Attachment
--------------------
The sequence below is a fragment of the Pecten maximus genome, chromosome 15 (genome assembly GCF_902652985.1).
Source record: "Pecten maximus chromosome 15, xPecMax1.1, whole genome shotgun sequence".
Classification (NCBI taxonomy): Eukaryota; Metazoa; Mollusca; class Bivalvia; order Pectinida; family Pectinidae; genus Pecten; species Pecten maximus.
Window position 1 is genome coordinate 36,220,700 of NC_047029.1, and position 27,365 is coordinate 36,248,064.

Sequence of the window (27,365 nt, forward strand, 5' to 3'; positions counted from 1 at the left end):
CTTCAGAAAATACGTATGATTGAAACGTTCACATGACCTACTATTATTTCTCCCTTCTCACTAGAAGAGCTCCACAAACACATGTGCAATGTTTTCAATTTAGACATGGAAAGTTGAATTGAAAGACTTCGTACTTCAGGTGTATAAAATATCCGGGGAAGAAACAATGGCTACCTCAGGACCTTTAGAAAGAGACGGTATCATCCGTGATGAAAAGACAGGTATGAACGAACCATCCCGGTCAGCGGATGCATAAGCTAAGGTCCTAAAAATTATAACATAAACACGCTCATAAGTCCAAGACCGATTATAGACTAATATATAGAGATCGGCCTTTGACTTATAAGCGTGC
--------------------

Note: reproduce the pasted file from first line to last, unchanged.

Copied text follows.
The sequence below is a fragment of the Pecten maximus genome, chromosome 15 (genome assembly GCF_902652985.1).
Source record: "Pecten maximus chromosome 15, xPecMax1.1, whole genome shotgun sequence".
Classification (NCBI taxonomy): Eukaryota; Metazoa; Mollusca; class Bivalvia; order Pectinida; family Pectinidae; genus Pecten; species Pecten maximus.
Window position 1 is genome coordinate 36,220,700 of NC_047029.1, and position 27,365 is coordinate 36,248,064.

Sequence of the window (27,365 nt, forward strand, 5' to 3'; positions counted from 1 at the left end):
CTTCAGAAAATACGTATGATTGAAACGTTCACATGACCTACTATTATTTCTCCCTTCTCACTAGAAGAGCTCCACAAACACATGTGCAATGTTTTCAATTTAGACATGGAAAGTTGAATTGAAAGACTTCGTACTTCAGGTGTATAAAATATCCGGGGAAGAAACAATGGCTACCTCAGGACCTTTAGAAAGAGACGGTATCATCCGTGATGAAAAGACAGGTATGAACGAACCATCCCGGTCAGCGGATGCATAAGCTAAGGTCCTAAAAATTATAACATAAACACGCTCATAAGTCCAAGACCGATTATAGACTAATATATAGAGATCGGCCTTTGACTTATAAGCGTGC